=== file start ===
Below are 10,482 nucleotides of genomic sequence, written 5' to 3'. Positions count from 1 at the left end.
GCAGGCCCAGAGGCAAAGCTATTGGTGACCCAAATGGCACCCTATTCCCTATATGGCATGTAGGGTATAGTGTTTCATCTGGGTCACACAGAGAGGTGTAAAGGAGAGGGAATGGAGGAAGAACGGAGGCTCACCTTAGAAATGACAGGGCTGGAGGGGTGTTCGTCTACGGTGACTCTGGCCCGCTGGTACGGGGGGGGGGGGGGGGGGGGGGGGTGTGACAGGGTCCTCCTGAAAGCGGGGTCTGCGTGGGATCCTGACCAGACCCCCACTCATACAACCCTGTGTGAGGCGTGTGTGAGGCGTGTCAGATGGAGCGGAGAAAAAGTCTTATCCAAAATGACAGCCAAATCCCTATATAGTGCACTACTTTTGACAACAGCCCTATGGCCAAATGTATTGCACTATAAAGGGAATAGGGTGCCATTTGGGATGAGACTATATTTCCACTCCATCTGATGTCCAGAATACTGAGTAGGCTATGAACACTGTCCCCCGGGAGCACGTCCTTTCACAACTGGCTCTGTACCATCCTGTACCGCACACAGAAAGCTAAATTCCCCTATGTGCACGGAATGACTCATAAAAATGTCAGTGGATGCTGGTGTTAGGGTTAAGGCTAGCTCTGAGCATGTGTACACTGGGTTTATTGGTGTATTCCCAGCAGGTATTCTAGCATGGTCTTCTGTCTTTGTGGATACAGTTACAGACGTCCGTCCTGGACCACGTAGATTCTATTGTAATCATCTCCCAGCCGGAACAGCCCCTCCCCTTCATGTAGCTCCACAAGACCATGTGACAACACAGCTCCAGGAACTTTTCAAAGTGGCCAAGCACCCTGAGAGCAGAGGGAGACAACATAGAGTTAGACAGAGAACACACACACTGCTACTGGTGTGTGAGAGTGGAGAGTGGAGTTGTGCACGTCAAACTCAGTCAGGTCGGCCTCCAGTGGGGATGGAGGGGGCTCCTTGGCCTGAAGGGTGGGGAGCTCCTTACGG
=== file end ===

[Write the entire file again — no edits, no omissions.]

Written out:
Below are 10,482 nucleotides of genomic sequence, written 5' to 3'. Positions count from 1 at the left end.
GCAGGCCCAGAGGCAAAGCTATTGGTGACCCAAATGGCACCCTATTCCCTATATGGCATGTAGGGTATAGTGTTTCATCTGGGTCACACAGAGAGGTGTAAAGGAGAGGGAATGGAGGAAGAACGGAGGCTCACCTTAGAAATGACAGGGCTGGAGGGGTGTTCGTCTACGGTGACTCTGGCCCGCTGGTACGGGGGGGGGGGGGGGGGGGGGGGGTGTGACAGGGTCCTCCTGAAAGCGGGGTCTGCGTGGGATCCTGACCAGACCCCCACTCATACAACCCTGTGTGAGGCGTGTGTGAGGCGTGTCAGATGGAGCGGAGAAAAAGTCTTATCCAAAATGACAGCCAAATCCCTATATAGTGCACTACTTTTGACAACAGCCCTATGGCCAAATGTATTGCACTATAAAGGGAATAGGGTGCCATTTGGGATGAGACTATATTTCCACTCCATCTGATGTCCAGAATACTGAGTAGGCTATGAACACTGTCCCCCGGGAGCACGTCCTTTCACAACTGGCTCTGTACCATCCTGTACCGCACACAGAAAGCTAAATTCCCCTATGTGCACGGAATGACTCATAAAAATGTCAGTGGATGCTGGTGTTAGGGTTAAGGCTAGCTCTGAGCATGTGTACACTGGGTTTATTGGTGTATTCCCAGCAGGTATTCTAGCATGGTCTTCTGTCTTTGTGGATACAGTTACAGACGTCCGTCCTGGACCACGTAGATTCTATTGTAATCATCTCCCAGCCGGAACAGCCCCTCCCCTTCATGTAGCTCCACAAGACCATGTGACAACACAGCTCCAGGAACTTTTCAAAGTGGCCAAGCACCCTGAGAGCAGAGGGAGACAACATAGAGTTAGACAGAGAACACACACACTGCTACTGGTGTGTGAGAGTGGAGAGTGGAGTTGTGCACGTCAAACTCAGTCAGGTCGGCCTCCAGTGGGGATGGAGGGGGCTCCTTGGCCTGAAGGGTGGGGAGCTCCTTACGG